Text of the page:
More Lessons Learned
  • Structure and clear expectations need to be set
    for the students and the instructor (e.g., how
    long is enough for continuing an online dialogue,
    how quickly and often instructor will respond to
    email, etc.).
  • Excellent technical support for online delivery
    is essential.
  • Small details are magnified online and need to be
    thought about prior to beginning a course (e.g.,
    readings, transitions, URLs, dates, etc.).
  • Educators need to check frequently for
    student/participant understanding because
    meanings of words vary and concepts can be
    misunderstood or misconstrued.
  • Directions and delivery of information as well as
    feedback need to be very specific and consistent.

12
Implications for Practice
  • Openness to the use of technology-driven services
  • Integration into traditional services
  • Helping parents utilize technology effectively
  • Developed with parent friendliness in mind
    (visually appealing, easy to use, address
    specific needs and preferences, allow interaction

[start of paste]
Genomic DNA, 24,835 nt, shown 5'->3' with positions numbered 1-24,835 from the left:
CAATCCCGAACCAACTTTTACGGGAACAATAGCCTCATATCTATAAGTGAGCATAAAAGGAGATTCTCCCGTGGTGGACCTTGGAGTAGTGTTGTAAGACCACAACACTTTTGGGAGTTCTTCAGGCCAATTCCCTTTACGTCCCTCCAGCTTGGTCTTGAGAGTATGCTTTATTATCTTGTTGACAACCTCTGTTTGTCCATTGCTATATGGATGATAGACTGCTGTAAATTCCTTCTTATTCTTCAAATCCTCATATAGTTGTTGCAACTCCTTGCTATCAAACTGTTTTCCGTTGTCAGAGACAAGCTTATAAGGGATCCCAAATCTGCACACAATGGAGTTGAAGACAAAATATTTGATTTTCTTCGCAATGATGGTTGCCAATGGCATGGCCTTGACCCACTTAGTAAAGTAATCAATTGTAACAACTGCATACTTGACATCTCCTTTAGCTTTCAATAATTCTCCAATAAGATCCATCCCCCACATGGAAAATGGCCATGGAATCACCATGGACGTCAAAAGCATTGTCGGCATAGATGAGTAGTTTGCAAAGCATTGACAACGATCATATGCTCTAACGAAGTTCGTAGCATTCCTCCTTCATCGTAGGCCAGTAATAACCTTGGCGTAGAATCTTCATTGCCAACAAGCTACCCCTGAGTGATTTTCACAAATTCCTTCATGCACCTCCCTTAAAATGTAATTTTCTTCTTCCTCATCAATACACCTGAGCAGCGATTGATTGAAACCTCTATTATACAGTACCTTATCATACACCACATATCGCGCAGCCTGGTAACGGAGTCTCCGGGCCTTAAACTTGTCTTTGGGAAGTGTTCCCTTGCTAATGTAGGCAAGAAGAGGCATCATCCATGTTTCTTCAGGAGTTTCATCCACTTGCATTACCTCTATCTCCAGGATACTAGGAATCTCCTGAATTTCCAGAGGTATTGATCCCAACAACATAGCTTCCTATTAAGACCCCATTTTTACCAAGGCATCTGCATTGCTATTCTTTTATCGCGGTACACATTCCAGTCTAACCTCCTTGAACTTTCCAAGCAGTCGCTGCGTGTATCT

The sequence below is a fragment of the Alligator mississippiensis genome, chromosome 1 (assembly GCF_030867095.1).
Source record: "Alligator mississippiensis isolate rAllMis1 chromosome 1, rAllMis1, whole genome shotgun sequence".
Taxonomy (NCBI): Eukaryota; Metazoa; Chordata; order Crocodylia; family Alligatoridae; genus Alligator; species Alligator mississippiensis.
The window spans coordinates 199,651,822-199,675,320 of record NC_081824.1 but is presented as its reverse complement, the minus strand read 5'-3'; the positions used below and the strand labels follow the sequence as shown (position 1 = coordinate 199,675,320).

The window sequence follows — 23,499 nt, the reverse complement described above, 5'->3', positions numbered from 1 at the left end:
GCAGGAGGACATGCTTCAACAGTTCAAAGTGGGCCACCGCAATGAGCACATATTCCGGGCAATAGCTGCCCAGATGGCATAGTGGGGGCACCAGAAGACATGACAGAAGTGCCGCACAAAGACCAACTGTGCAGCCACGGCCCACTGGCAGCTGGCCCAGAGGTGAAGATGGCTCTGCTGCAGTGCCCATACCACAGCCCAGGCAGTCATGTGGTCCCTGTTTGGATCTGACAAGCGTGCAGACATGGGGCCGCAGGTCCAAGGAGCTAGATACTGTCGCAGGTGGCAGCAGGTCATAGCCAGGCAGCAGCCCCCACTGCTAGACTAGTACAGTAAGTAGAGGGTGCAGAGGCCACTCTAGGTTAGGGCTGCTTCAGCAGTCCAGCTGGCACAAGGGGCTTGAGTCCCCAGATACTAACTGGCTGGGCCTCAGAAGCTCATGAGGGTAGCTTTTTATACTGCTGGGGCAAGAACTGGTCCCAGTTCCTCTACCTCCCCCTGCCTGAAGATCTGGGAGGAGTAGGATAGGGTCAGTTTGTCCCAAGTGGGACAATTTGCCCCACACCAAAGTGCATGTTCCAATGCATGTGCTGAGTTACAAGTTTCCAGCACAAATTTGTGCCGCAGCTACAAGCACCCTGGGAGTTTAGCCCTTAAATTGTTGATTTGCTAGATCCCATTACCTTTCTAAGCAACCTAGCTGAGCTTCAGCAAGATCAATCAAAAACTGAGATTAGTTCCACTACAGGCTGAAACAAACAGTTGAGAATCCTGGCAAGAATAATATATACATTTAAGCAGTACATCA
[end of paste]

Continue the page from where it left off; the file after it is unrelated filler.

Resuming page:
with experiential feedback).
  • Grounded in current research
  • Flexible enough to change as technology advances

Long, N. (2004). e-Parenting. In M. Hoghughi N.
Long (Eds.), Handbook of parenting Theory and
research for practice, (pp. 369-379). Thousand
Oaks, CA Sage.
13
The Future
  • It is anticipated that in the future the use of
    computer technology and the Internet (or later
    versions) in the home will be as common as the
    use of telephones and televisions are today (p.
    372).
  • As electronic technologies become increasingly
    part of our society it will become more difficult
    to think about parenting, and especially
    parenting services, in isolation of electronic
    technology (p. 375).
  • Perhaps the most important issue we face is not
    how technology will change but how we manage the
    change itself (p. 375).

Long, N. (2004). e-Parenting. In M. Hoghughi N.
Long (Eds.), Handbook of parenting Theory and
research for practice, (pp. 369-379). Thousand
Oaks, CA Sage.
14